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State v. Garcia

Supreme Court of Hawai'i

June 15, 2015

STATE OF HAWAI'I, Respondent/Plaintiff-Appellee,
v.
EDDIE A. GARCIA, Petitioner/Defendant-Appellant

CERTIORARI TO THE INTERMEDIATE COURT OF APPEALS. CAAP-13-0000059; FC-CR. NO. 11-1-0288(4).

Benjamin E. Lowenthal for petitioner.

Richard K. Minatoya for respondent.

RECKTENWALD, C.J., NAKAYAMA, McKENNA, POLLACK, AND WILSON, JJ.

Page 589

[135 Hawai'i 362] OPINION

RECKTENWALD, Judge

The central issue is whether the family court erred in denying Defendant Eddie A. Garcia's Motion to Withdraw his Plea of No Contest before sentencing.

Garcia was charged with continuous sexual assault of a minor under the age of fourteen, and abuse of a family or household member. Garcia initially pleaded not guilty, but changed his plea pursuant to a plea agreement with the State of Hawai'i. Garcia agreed to plead no contest, and to serve twenty years of imprisonment for continuous sexual assault and one year for abuse, to run concurrently. In turn, the State agreed to remain silent at Garcia's minimum term hearing before the Hawai'i Paroling Authority (HPA). The family court accepted the plea agreement, found Garcia guilty as charged, ordered the preparation of a pre-sentence investigation (PSI) report, and scheduled Garcia's sentencing hearing.

The Deputy Prosecuting Attorney (Prosecutor) then submitted a letter and three exhibits to the probation office for inclusion in Garcia's PSI report. Prosecutor's letter commented on the significance of the exhibits and drew conclusions that included recommendations relevant to sentencing. For example, the letter described Garcia as a " master manipulator" who avoided responsibility for his " sexually predatory" actions, and contended that there should be " no factors" which would weigh against imprisonment and a " lengthy" list of factors supporting imprisonment. (Emphasis in original).

Before sentencing, Garcia moved to withdraw his no contest plea, arguing that Prosecutor's submission constituted a breach of the plea agreement and was a fair and just reason to withdraw his guilty plea because Prosecutor knew the letter and exhibits would be transmitted to the HPA. The parties eventually stipulated that the submission would have been forwarded to the HPA for its consideration at the minimum term hearing. However, the family court denied the motion to withdraw because Garcia filed his motion before sentencing, and therefore the PSI report containing Prosecutor's submission could be intercepted before it reached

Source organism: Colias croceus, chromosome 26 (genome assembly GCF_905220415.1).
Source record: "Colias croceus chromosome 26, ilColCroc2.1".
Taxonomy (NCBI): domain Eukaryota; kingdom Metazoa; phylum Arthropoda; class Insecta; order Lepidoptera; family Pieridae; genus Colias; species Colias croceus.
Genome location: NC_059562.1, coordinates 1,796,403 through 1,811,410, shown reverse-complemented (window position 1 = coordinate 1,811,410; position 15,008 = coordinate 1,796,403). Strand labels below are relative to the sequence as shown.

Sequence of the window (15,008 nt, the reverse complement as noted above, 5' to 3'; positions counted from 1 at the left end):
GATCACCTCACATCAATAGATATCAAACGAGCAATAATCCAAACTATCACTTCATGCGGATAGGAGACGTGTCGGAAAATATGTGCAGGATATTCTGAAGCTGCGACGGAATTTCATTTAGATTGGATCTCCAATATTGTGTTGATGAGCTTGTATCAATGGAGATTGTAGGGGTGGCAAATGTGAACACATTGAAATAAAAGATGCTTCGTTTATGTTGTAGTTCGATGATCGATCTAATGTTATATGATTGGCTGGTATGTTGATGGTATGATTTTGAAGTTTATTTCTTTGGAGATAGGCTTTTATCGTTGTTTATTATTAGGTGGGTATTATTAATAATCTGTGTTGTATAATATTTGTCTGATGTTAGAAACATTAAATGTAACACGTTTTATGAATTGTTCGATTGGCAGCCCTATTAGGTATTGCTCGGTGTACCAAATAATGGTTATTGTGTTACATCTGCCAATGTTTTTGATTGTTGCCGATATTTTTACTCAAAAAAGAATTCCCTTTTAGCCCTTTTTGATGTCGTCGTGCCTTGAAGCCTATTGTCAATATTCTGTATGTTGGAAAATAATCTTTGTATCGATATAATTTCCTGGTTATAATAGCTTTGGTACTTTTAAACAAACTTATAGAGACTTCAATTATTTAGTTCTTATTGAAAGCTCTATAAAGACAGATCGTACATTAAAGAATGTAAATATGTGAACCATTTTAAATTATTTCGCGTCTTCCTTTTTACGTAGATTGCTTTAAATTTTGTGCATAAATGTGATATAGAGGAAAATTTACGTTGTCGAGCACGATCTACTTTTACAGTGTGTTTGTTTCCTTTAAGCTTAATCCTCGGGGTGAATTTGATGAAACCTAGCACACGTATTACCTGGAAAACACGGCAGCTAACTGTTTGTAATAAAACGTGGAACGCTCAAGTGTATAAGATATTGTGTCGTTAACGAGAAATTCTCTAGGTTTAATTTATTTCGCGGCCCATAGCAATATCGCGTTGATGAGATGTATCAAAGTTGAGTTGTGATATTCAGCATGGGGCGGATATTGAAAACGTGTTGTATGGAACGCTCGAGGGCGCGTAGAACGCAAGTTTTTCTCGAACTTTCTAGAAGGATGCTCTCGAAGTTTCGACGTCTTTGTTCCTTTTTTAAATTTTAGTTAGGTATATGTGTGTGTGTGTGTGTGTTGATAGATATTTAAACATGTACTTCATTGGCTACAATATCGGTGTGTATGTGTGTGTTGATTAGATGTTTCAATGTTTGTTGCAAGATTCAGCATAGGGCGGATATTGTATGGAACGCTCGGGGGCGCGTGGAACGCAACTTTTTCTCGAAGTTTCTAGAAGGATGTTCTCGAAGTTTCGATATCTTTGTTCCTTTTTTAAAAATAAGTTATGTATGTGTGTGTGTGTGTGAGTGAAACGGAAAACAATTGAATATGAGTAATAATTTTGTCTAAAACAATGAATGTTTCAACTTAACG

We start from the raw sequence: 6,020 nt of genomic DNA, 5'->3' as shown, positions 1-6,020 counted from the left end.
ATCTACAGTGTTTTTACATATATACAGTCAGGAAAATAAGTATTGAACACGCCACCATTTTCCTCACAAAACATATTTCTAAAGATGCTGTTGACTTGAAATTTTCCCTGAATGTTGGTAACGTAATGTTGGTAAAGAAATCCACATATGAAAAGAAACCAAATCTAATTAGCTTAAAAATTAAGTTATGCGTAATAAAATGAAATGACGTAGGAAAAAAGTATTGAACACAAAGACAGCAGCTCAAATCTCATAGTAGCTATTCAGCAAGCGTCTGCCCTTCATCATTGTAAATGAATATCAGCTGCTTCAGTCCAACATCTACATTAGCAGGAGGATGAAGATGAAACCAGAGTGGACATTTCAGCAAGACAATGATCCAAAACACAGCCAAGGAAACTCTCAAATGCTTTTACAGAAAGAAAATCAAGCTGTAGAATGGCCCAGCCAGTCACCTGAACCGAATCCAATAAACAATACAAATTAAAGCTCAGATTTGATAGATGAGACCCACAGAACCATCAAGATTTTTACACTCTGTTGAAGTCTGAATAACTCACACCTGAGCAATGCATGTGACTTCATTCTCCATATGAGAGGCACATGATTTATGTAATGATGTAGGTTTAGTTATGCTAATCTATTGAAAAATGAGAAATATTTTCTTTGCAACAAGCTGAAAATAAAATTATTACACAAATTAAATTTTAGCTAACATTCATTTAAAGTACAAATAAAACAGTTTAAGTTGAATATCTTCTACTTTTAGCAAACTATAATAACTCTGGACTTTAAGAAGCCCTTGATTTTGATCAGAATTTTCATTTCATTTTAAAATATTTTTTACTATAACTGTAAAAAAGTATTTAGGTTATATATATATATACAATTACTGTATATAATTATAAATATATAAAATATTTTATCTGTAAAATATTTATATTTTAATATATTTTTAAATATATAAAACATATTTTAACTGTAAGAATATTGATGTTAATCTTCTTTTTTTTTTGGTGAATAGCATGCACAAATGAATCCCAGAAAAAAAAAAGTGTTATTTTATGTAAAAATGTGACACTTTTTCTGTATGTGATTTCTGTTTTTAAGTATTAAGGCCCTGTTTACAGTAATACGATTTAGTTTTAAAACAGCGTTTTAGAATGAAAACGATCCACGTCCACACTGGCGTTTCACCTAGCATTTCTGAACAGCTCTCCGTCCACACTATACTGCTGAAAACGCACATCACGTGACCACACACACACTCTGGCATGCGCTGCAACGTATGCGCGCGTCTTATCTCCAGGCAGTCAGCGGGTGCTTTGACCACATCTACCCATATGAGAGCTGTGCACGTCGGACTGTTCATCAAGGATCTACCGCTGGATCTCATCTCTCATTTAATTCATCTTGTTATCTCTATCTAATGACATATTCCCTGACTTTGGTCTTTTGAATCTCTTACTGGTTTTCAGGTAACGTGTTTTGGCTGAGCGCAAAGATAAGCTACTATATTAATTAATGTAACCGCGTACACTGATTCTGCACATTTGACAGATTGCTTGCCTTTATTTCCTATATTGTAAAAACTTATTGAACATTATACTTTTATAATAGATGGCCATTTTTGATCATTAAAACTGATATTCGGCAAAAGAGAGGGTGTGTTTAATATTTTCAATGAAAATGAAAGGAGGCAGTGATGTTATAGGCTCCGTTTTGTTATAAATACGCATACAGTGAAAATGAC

Page 590

[135 Hawai'i 363] the HPA. Although the family court denied Garcia's motion, it ordered that the PSI report be stricken from the record and kept under seal, ordered that a new PSI report be prepared by a probation officer other than the one who prepared the first report, and prohibited the State from communicating with the probation officer responsible for preparing the new PSI report.

Pursuant to Garcia's plea, the family court convicted Garcia of the two counts and sentenced him to twenty years of incarceration for continuous sexual assault and one year for abuse of a family or household member, to run concurrently. On appeal, the Intermediate Court of Appeals (ICA) concluded that the family court did not err in denying Garcia's motion to withdraw his no contest plea.

We conclude that Garcia's motion should have been granted. Prosecutor's submission of the letter and exhibits, despite the plea agreement, was a fair and just reason for Garcia's withdrawal of his plea, and the State had not relied upon the guilty plea to its substantial prejudice. Accordingly, we vacate the family court's Findings and Order and the judgment on appeal of the ICA, and remand the case to the family court for further proceedings consistent with this opinion.

I. Background

A. Family Court Proceedings